Why do bad things happen to good fans? Whether it’s atrocious art, ridiculous writing or something else entirely – some crimes against fandom cannot go unanswered. When that happens, it’s time to say“BLAARGH!”
From the very start, NBC’s 30 Rock seemed like a show that even their own network didn’t believe in. Premiering the same year as the Aaron Sorkin/Matthew Perry led Studio 60 on the Sunset Strip, which was billed “the best new show of the fall”, many viewers wondered if there was room for two shows about late-night television on NBC. Well, 6 seasons and countless Emmy Awards later, underdog 30 Rock is the clear winner of the late night show-within-a-show battle. And it’s no surprise – with strong writing, keen comedic timing, and fantastic casting choices, 30 Rock has been one of the guaranteed laughs on television for the past five years.
And that’s why it’s so disappointing that it sucks now.
What began as a witty show about a strong female lead corralling a cast of offbeat characters into a successful show, despite the suits at the network’s lack of faith, has suddenly lost the spark that made it a weekly event to look forward to. Tina Fey‘s Liz Lemon continues to become more and more farcical, and it’s become painful to watch a character that used to represent an intelligent, clever, and strong lead transform into someone so whiny, unsure, and increasingly unlikable.
But the problem doesn’t lie solely with Liz Lemon. Her supporting cast has lost their touch as well. Tracy Morgan‘s Tracy Jordan, Jane Krakowski‘s Jenna Maroney, and Alec Baldwin’s Jack Donaghy have all become formulaic in their deliveries. As they continue to churn out lines with the same inflection over and over again, I find myself wondering if the audience is laughing because of the joke, or because it’s become an old habit.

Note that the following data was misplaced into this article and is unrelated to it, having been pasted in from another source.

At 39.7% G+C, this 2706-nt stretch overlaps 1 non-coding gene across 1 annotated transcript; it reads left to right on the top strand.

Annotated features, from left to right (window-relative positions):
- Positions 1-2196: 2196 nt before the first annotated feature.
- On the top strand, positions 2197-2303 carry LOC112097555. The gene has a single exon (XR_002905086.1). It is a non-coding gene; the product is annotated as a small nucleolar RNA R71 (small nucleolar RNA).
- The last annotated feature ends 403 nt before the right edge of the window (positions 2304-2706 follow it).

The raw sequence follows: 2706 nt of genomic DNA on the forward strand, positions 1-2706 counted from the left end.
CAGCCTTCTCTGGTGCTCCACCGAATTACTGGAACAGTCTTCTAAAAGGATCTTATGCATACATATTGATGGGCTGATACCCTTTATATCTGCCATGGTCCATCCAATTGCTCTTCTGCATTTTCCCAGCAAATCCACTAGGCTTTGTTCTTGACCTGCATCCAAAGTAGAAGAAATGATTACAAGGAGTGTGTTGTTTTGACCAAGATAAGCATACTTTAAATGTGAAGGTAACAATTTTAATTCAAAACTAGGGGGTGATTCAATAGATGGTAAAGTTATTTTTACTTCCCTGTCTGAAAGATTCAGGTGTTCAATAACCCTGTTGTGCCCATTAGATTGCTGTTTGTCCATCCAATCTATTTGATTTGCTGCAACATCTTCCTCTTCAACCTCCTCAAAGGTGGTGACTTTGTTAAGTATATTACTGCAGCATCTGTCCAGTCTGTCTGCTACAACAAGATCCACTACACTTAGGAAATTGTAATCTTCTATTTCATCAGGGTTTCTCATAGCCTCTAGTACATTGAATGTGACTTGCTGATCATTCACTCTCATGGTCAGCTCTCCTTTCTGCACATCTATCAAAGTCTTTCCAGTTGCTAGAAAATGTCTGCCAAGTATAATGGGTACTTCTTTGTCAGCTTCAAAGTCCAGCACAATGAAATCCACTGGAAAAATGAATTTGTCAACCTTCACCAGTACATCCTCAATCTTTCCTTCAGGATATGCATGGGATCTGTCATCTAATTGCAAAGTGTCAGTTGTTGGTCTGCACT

We’re living in what one day may be considered the true Golden Age of television, where quality has reached a peak so high that it often times overshadows cinema. Perhaps this has unfairly raised my expectations for this one-time great show. Or, as one of the early settlers of this Golden Age, perhaps 30 Rock benefited from a lack of competition – falling from grace as shows like Parks & Recreation took over for shows like Kath & Kim.
Whatever the reason, 30 Rock‘s downturn may become the final nail in the coffin for NBC’s Thursday night comedy night - often been referred to as one of the best blocks of television that the American audience doesn’t seem interested in watching. Consistently fighting a losing battle against “simpler” comedies like The Big Bang Theory and Two and a Half Men, NBC has already begun experimenting with “comedies” along these lines. #LINEFACE.
With The Office clearly coming to the end of their run, Community and Parks & Rec suffering from low ratings, and 30 Rock quickly spiraling into absurdity, I suppose this comedy fan will be forced to turn to the one remaining bastion of prime time comedies: FX.